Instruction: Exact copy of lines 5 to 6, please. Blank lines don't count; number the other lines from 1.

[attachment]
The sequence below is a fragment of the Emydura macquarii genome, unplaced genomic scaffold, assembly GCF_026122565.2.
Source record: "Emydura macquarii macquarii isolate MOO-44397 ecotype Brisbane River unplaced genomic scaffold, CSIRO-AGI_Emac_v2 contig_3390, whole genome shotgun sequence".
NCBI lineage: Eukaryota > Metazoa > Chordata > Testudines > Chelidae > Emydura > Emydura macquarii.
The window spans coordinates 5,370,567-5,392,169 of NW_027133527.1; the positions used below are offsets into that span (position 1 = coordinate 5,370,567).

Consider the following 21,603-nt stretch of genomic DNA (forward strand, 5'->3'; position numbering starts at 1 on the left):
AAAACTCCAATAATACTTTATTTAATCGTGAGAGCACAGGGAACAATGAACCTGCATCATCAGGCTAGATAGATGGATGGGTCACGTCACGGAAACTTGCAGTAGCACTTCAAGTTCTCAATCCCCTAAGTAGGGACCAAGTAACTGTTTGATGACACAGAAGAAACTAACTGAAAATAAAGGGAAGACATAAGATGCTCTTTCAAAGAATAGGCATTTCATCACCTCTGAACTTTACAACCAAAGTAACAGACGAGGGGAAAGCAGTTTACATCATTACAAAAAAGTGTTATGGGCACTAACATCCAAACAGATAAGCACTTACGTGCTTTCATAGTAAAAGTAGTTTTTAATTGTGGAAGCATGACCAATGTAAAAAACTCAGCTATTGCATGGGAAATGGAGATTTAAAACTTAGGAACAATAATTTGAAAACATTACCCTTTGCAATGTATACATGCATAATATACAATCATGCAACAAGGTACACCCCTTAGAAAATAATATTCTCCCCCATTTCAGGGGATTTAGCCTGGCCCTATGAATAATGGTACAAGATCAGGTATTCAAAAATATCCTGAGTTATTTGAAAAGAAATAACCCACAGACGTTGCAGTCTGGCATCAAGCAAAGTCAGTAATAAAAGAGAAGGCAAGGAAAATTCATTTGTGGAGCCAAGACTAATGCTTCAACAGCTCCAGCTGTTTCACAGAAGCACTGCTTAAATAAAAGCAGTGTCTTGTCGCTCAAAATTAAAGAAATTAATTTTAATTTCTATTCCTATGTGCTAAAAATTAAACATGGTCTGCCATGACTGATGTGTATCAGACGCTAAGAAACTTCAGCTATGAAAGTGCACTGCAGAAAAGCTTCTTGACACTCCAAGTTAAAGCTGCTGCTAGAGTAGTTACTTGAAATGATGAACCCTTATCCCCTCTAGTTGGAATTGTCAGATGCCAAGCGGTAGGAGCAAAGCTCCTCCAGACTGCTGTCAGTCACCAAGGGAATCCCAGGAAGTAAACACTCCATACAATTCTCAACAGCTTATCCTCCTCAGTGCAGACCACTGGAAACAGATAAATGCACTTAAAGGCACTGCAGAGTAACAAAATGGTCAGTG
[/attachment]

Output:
Consider the following 21,603-nt stretch of genomic DNA (forward strand, 5'->3'; position numbering starts at 1 on the left):
AAAACTCCAATAATACTTTATTTAATCGTGAGAGCACAGGGAACAATGAACCTGCATCATCAGGCTAGATAGATGGATGGGTCACGTCACGGAAACTTGCAGTAGCACTTCAAGTTCTCAATCCCCTAAGTAGGGACCAAGTAACTGTTTGATGACACAGAAGAAACTAACTGAAAATAAAGGGAAGACATAAGATGCTCTTTCAAAGAATAGGCATTTCATCACCTCTGAACTTTACAACCAAAGTAACAGACGAGGGGAAAGCAGTTTACATCATTACAAAAAAGTGTTATGGGCACTAACATCCAAACAGATAAGCACTTACGTGCTTTCATAGTAAAAGTAGTTTTTAATTGTGGAAGCATGACCAATGTAAAAAACTCAGCTATTGCATGGGAAATGGAGATTTAAAACTTAGGAACAATAATTTGAAAACATTACCCTTTGCAATGTATACATGCATAATATACAATCATGCAACAAGGTACACCCCTTAGAAAATAATATTCTCCCCCATTTCAGGGGATTTAGCCTGGCCCTATGAATAATGGTACAAGATCAGGTATTCAAAAATATCCTGAGTTATTTGAAAAGAAATAACCCACAGACGTTGCAGTCTGGCATCAAGCAAAGTCAGTAATAAAAGAGAAGGCAAGGAAAATTCATTTGTGGAGCCAAGACTAATGCTTCAACAGCTCCAGCTGTTTCACAGAAGCACTGCTTAAATAAAAGCAGTGTCTTGTCGCTCAAAATTAAAGAAATTAATTTTAATTTCTATTCCTATGTGCTAAAAATTAAACATGGTCTGCCATGACTGATGTGTATCAGACGCTAAGAAACTTCAGCTATGAAAGTGCACTGCAGAAAAGCTTCTTGACACTCCAAGTTAAAGCTGCTGCTAGAGTAGTTACTTGAAATGATGAACCCTTATCCCCTCTAGTTGGAATTGTCAGATGCCAAGCGGTAGGAGCAAAGCTCCTCCAGACTGCTGTCAGTCACCAAGGGAATCCCAGGAAGTAAACACTCCATACAATTCTCAACAGCTTATCCTCCTCAGTGCAGACCACTGGAAACAGATAAATGCACTTAAAGGCACTGCAGAGTAACAAAATGGTCAGTG